Built as the entrance to the International Exposition of 1889, engineer Gustave Eiffel’s Tower was described as “a truly tragic street lamp” and was supposed to stay up for only 20 years. “Sold” twice for scrap by a con man in the 1920s, it is now an icon of Paris and still the city’s tallest building as well as the most visited paid-for monument on the planet.
TRVL News

Buy a piece of the Eiffel Tower – because you're worth it

Photo by Jurjen Drenth

TRVL News Buy a piece of the Eiffel Tower – because you're worth it

On November 22nd, a staircase is being sold at a Paris auction house. But not just any staircase…

Nils von der Assen
Nils von der Assen Editor

The object under the hammer is something of a French historic treasure, seeing as it’s nothing less than an original piece of the city’s iconic Eiffel Tower. That’s right – the 2.6m-long section of staircase dates back to 1889, when La Dame de Fer (The Iron Lady) was unveiled after two years of construction. It’s been stepped on by a gazillion people but hasn’t lost any of its charm or character. Just look at its spiraled form – elegant like a Parisienne!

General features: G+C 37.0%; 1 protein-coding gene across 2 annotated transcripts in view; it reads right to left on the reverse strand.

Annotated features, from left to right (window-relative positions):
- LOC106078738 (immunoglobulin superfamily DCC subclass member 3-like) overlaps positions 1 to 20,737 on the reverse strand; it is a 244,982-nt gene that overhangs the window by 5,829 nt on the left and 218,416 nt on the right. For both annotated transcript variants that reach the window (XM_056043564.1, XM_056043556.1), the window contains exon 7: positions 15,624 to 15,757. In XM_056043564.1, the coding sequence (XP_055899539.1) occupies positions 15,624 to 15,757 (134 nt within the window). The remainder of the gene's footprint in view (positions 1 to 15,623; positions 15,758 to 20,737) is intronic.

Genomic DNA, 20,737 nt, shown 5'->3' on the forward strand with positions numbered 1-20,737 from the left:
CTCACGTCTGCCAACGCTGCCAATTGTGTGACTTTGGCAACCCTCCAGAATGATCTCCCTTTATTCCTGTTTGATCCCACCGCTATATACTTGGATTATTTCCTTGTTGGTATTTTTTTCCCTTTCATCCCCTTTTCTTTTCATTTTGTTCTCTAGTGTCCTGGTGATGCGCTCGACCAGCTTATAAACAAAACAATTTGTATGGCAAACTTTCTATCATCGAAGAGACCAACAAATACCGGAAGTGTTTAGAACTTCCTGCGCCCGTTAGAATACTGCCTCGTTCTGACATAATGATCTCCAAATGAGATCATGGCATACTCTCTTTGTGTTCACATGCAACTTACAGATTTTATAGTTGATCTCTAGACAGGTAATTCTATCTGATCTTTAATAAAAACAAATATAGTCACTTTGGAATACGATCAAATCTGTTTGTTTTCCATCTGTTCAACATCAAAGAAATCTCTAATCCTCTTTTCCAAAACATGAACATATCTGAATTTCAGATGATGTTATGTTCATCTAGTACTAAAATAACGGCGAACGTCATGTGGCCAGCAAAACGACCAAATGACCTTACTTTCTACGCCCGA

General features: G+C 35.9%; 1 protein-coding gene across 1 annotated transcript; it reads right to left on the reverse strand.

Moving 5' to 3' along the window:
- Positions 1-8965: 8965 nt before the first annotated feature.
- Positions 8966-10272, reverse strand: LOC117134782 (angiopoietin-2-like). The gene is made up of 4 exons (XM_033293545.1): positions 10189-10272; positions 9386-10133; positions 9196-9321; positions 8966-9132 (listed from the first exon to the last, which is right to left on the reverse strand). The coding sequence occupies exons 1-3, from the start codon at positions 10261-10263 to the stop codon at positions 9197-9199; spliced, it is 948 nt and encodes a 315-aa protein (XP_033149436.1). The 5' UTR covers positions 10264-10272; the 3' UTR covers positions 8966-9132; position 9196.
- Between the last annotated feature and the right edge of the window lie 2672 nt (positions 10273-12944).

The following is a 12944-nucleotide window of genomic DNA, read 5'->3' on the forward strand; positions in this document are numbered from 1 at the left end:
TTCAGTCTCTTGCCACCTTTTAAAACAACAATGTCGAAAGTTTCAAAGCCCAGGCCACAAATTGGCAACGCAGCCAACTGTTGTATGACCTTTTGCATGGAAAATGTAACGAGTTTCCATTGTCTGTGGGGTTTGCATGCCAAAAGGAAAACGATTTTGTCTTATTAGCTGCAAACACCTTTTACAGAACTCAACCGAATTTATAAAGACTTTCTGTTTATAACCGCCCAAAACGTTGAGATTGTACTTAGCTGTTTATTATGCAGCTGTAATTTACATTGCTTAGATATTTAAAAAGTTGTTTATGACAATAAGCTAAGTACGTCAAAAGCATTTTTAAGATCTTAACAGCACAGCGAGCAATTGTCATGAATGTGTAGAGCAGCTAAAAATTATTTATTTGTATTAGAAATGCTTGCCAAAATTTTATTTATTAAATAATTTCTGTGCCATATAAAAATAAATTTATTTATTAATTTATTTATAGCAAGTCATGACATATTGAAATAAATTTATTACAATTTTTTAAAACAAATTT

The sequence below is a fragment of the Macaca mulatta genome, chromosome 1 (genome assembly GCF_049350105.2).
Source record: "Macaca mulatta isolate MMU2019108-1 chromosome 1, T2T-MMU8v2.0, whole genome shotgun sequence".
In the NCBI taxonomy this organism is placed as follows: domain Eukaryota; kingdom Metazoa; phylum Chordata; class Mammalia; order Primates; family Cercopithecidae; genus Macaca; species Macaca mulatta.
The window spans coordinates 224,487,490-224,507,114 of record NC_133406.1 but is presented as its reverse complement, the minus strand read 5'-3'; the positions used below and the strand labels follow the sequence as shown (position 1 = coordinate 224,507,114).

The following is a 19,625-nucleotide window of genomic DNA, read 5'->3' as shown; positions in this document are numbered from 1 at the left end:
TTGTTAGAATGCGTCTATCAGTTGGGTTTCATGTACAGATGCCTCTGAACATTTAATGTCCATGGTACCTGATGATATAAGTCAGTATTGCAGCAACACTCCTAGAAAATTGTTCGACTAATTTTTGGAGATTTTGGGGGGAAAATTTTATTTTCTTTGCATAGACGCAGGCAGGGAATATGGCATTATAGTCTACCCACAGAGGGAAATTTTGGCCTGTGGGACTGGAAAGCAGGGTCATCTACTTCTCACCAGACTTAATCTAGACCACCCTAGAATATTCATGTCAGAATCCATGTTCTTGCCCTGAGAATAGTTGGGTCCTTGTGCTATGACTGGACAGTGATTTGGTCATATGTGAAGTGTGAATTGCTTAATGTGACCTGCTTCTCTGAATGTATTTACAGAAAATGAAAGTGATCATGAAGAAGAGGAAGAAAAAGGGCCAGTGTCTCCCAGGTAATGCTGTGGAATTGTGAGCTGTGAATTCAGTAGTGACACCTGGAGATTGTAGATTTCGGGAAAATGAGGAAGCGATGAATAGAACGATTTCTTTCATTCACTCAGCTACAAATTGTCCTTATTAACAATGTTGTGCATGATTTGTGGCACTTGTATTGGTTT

Do we sound like auctioneers? Pardonnez-nous. We just think it’s pretty cool.

“It’s a really historic moment,” Sabrina Dolla of Artcurial Auction House told BBC News. “From the original staircases of 1889, the only one that remained was the 130m segment that linked the second and third stages.” In 1983, this particular segment was cut into 24 pieces. For safety and convenience reasons, all other staircases have been replaced by lifts over the years.

It wasn’t all oohs and aahs when the 324m (1,063 ft) tall Eiffel Tower arose at the end of the 19th century – many French artists and intellectuals didn’t think much of the structure’s design. But today, the tallest building in Paris is the most visited paid-for monument in the world, having attracted almost 7 million people in 2015 alone.

Just to repeat – this isn't any old staircase. It is expected to bring in some €40,000 (approx. $43,000). Modest? Extravagant? That’s not for us to say. What we do know is that this 127-year old piece of history is conveniently sized, should you want to put it in your living room…

 

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